With respect to trade or business income from partnerships, LLCs and Subchapter S corporations, the income attributed to the taxpayer will not be excluded from investment income unless the taxpayer materially participates in the activities of the trade or business in accordance with the passive activity rules. Investment income from the investment of working capital of a trade or business is subject to the same general rules as under the passive activity rules.

Gain or loss from the disposition of a partnership interest or stock in a Subchapter S corporation, where the taxpayer does not actively participate in the trade or business, will be investment income only to the extent of the net gain or loss that would be taken into account by the taxpayer if the entity sold all of its property for fair market value immediately before the disposition. Any gain or loss in excess of such amount will not be investment income subject to the Medicare contribution tax.

The 3.8 percent Medicare contribution tax also applies to estates and trusts. In computing the amount of net investment income the threshold amount is the dollar amount at which the highest estate and trust income tax bracket starts, e.g. $11,200 for 2010. For a trust or estate, the Medicare contribution tax applies to the lesser of undistributed net investment income or the excess of adjusted gross income over the threshold amount for trusts and estates.

The Medicare contribution tax is subject to the individual estimated tax provisions and is not deductible in computing any other income tax imposed by the Code. Also the Medicare contribution tax will be treated as a tax for purposes of computing the penalty for underpayment of the estimated tax.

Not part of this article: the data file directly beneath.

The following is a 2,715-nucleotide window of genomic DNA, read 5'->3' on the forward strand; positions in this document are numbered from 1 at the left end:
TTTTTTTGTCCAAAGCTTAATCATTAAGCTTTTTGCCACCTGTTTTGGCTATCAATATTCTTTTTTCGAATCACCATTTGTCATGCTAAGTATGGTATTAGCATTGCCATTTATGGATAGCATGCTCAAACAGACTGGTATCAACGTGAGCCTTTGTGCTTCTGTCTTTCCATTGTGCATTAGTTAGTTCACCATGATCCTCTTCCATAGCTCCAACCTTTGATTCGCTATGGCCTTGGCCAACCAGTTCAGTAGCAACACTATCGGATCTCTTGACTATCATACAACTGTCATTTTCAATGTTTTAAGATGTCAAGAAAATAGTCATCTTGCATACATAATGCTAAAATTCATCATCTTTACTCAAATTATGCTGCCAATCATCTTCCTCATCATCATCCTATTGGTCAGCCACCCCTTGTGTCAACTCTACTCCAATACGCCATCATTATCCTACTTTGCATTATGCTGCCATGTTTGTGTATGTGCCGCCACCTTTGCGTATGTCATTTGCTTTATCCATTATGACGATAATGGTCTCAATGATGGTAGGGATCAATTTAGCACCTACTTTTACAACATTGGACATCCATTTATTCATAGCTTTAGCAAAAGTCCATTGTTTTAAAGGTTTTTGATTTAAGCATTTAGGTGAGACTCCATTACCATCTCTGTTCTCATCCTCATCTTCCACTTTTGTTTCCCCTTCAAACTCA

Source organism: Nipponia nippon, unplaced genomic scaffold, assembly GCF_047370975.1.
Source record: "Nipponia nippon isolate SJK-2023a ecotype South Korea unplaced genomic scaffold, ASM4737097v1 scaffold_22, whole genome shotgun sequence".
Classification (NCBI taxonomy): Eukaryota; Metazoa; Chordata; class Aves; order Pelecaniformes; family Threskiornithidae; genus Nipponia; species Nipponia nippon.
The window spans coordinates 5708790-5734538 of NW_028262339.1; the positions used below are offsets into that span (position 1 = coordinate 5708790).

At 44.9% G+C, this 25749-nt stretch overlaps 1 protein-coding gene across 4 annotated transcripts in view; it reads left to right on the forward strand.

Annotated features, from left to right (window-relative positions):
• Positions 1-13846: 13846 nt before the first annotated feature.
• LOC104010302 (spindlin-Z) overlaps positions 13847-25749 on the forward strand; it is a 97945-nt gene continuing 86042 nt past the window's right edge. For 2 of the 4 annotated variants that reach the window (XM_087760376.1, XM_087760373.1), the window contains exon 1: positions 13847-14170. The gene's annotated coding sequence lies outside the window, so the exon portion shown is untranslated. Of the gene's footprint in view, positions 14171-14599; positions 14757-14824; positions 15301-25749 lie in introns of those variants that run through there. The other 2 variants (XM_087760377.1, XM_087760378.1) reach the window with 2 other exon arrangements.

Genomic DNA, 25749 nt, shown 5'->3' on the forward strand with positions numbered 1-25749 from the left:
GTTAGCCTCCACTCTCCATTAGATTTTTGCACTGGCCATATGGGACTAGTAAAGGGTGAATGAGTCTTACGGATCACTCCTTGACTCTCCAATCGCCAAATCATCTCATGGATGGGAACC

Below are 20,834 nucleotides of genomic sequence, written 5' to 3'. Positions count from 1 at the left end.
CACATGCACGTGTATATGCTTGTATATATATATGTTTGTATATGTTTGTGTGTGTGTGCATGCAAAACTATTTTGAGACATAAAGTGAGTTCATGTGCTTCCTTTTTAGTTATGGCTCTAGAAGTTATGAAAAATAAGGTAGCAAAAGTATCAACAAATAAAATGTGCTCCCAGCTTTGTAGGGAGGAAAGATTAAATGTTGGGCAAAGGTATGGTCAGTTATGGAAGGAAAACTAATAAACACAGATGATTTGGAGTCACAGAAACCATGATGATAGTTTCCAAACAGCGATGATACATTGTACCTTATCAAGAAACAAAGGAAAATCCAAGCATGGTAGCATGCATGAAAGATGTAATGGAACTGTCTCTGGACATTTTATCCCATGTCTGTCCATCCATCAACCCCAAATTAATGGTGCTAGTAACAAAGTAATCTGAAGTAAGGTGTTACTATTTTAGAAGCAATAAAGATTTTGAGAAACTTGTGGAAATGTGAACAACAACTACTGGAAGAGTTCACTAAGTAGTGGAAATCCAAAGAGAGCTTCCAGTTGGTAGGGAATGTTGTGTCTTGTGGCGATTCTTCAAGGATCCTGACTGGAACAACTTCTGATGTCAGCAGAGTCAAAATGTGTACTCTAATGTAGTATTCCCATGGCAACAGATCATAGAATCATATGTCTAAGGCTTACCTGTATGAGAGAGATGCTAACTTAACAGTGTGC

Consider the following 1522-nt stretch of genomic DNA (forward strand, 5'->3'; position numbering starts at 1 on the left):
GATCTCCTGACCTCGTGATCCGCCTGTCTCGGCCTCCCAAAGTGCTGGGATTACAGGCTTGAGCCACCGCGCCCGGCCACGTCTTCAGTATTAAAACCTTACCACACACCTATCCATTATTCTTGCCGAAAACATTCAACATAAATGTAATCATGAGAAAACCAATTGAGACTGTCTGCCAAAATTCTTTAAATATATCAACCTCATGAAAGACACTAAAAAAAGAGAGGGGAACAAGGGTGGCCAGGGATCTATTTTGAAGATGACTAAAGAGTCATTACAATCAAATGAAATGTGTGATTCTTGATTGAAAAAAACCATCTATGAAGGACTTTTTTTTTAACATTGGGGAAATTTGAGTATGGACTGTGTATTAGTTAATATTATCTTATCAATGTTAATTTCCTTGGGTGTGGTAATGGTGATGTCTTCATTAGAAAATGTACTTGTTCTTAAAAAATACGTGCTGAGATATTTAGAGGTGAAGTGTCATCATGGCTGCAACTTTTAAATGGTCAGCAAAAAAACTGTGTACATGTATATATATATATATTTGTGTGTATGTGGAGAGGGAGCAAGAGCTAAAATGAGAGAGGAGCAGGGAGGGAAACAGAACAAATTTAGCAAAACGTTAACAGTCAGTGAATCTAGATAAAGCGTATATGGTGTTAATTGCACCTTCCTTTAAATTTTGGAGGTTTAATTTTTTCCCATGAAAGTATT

Conclusion

It is too early to determine what planning taxpayers will engage in to avoid the additional Medicare taxes. Among the initial suggestions are converting investments into municipal bond investments and the use of Subchapter S corporations to conduct active trades or businesses while paying the active shareholder little or no salary. This later technique already is under scrutiny by the IRS in connection with its efforts to narrow the “tax gap” attributable to the underpayment of employment taxes.

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Thomas R. Wechter, JD, LLM, is partner at Schiff Hardin LLP and concentrates his practice in the area of tax planning for individuals, corporations and partnerships and also handles matters involving tax controversies. Wechter has an LL.M. degree in Tax from New York University.